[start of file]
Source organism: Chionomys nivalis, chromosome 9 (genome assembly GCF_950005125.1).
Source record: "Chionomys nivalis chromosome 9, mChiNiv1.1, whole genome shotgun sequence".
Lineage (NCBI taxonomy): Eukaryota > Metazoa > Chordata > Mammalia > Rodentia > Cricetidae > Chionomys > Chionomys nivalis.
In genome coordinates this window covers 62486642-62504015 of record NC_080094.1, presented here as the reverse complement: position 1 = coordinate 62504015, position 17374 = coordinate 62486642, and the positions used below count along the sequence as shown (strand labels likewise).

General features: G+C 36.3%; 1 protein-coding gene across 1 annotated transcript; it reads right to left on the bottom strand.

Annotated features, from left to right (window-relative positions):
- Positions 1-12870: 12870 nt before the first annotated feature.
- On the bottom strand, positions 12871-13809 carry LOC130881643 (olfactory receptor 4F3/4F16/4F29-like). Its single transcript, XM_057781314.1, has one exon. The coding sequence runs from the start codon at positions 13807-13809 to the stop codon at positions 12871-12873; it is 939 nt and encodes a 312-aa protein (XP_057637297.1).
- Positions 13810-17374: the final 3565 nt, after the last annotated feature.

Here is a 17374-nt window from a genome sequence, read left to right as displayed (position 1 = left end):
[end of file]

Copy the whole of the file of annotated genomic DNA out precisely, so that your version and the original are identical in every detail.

Source organism: Chionomys nivalis, chromosome 9 (genome assembly GCF_950005125.1).
Source record: "Chionomys nivalis chromosome 9, mChiNiv1.1, whole genome shotgun sequence".
Lineage (NCBI taxonomy): Eukaryota > Metazoa > Chordata > Mammalia > Rodentia > Cricetidae > Chionomys > Chionomys nivalis.
In genome coordinates this window covers 62486642-62504015 of record NC_080094.1, presented here as the reverse complement: position 1 = coordinate 62504015, position 17374 = coordinate 62486642, and the positions used below count along the sequence as shown (strand labels likewise).

General features: G+C 36.3%; 1 protein-coding gene across 1 annotated transcript; it reads right to left on the bottom strand.

Annotated features, from left to right (window-relative positions):
- Positions 1-12870: 12870 nt before the first annotated feature.
- On the bottom strand, positions 12871-13809 carry LOC130881643 (olfactory receptor 4F3/4F16/4F29-like). Its single transcript, XM_057781314.1, has one exon. The coding sequence runs from the start codon at positions 13807-13809 to the stop codon at positions 12871-12873; it is 939 nt and encodes a 312-aa protein (XP_057637297.1).
- Positions 13810-17374: the final 3565 nt, after the last annotated feature.

Here is a 17374-nt window from a genome sequence, read left to right as displayed (position 1 = left end):